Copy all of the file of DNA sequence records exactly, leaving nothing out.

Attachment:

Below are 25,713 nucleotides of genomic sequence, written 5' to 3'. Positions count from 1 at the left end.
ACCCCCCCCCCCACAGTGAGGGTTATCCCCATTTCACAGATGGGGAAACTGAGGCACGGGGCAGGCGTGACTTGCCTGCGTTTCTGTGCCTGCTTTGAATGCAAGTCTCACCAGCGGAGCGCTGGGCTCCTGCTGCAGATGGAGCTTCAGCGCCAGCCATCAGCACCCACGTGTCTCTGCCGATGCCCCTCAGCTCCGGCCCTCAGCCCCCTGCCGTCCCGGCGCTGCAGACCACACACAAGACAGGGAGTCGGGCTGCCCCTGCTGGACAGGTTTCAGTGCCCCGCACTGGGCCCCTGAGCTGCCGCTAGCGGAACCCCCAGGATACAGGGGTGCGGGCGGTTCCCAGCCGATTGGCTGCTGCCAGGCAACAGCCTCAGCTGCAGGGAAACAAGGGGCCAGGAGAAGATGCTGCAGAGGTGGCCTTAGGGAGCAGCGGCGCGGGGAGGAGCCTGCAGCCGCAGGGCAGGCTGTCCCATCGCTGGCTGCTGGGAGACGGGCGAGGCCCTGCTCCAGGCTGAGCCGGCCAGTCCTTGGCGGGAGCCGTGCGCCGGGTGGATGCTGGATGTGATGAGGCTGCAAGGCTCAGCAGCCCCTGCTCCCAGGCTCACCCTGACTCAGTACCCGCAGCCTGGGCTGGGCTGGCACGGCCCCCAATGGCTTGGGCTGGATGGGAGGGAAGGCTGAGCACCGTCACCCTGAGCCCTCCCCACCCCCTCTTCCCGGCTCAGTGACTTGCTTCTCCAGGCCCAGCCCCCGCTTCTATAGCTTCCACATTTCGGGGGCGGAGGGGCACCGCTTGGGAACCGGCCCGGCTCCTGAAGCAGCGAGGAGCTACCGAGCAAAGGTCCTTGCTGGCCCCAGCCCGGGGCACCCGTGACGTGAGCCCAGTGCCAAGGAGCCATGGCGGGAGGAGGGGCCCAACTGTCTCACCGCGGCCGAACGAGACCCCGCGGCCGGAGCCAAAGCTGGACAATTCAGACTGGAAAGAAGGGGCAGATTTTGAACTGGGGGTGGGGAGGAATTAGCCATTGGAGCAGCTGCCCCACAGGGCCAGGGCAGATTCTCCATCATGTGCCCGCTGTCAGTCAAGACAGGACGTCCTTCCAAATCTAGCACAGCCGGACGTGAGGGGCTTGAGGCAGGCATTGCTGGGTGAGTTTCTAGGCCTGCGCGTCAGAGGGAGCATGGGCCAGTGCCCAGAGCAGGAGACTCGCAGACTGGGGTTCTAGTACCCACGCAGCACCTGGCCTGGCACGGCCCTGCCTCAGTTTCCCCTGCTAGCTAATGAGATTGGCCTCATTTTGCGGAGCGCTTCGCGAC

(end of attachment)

Below are 25,713 nucleotides of genomic sequence, written 5' to 3'. Positions count from 1 at the left end.
ACCCCCCCCCCCACAGTGAGGGTTATCCCCATTTCACAGATGGGGAAACTGAGGCACGGGGCAGGCGTGACTTGCCTGCGTTTCTGTGCCTGCTTTGAATGCAAGTCTCACCAGCGGAGCGCTGGGCTCCTGCTGCAGATGGAGCTTCAGCGCCAGCCATCAGCACCCACGTGTCTCTGCCGATGCCCCTCAGCTCCGGCCCTCAGCCCCCTGCCGTCCCGGCGCTGCAGACCACACACAAGACAGGGAGTCGGGCTGCCCCTGCTGGACAGGTTTCAGTGCCCCGCACTGGGCCCCTGAGCTGCCGCTAGCGGAACCCCCAGGATACAGGGGTGCGGGCGGTTCCCAGCCGATTGGCTGCTGCCAGGCAACAGCCTCAGCTGCAGGGAAACAAGGGGCCAGGAGAAGATGCTGCAGAGGTGGCCTTAGGGAGCAGCGGCGCGGGGAGGAGCCTGCAGCCGCAGGGCAGGCTGTCCCATCGCTGGCTGCTGGGAGACGGGCGAGGCCCTGCTCCAGGCTGAGCCGGCCAGTCCTTGGCGGGAGCCGTGCGCCGGGTGGATGCTGGATGTGATGAGGCTGCAAGGCTCAGCAGCCCCTGCTCCCAGGCTCACCCTGACTCAGTACCCGCAGCCTGGGCTGGGCTGGCACGGCCCCCAATGGCTTGGGCTGGATGGGAGGGAAGGCTGAGCACCGTCACCCTGAGCCCTCCCCACCCCCTCTTCCCGGCTCAGTGACTTGCTTCTCCAGGCCCAGCCCCCGCTTCTATAGCTTCCACATTTCGGGGGCGGAGGGGCACCGCTTGGGAACCGGCCCGGCTCCTGAAGCAGCGAGGAGCTACCGAGCAAAGGTCCTTGCTGGCCCCAGCCCGGGGCACCCGTGACGTGAGCCCAGTGCCAAGGAGCCATGGCGGGAGGAGGGGCCCAACTGTCTCACCGCGGCCGAACGAGACCCCGCGGCCGGAGCCAAAGCTGGACAATTCAGACTGGAAAGAAGGGGCAGATTTTGAACTGGGGGTGGGGAGGAATTAGCCATTGGAGCAGCTGCCCCACAGGGCCAGGGCAGATTCTCCATCATGTGCCCGCTGTCAGTCAAGACAGGACGTCCTTCCAAATCTAGCACAGCCGGACGTGAGGGGCTTGAGGCAGGCATTGCTGGGTGAGTTTCTAGGCCTGCGCGTCAGAGGGAGCATGGGCCAGTGCCCAGAGCAGGAGACTCGCAGACTGGGGTTCTAGTACCCACGCAGCACCTGGCCTGGCACGGCCCTGCCTCAGTTTCCCCTGCTAGCTAATGAGATTGGCCTCATTTTGCGGAGCGCTTCGCGAC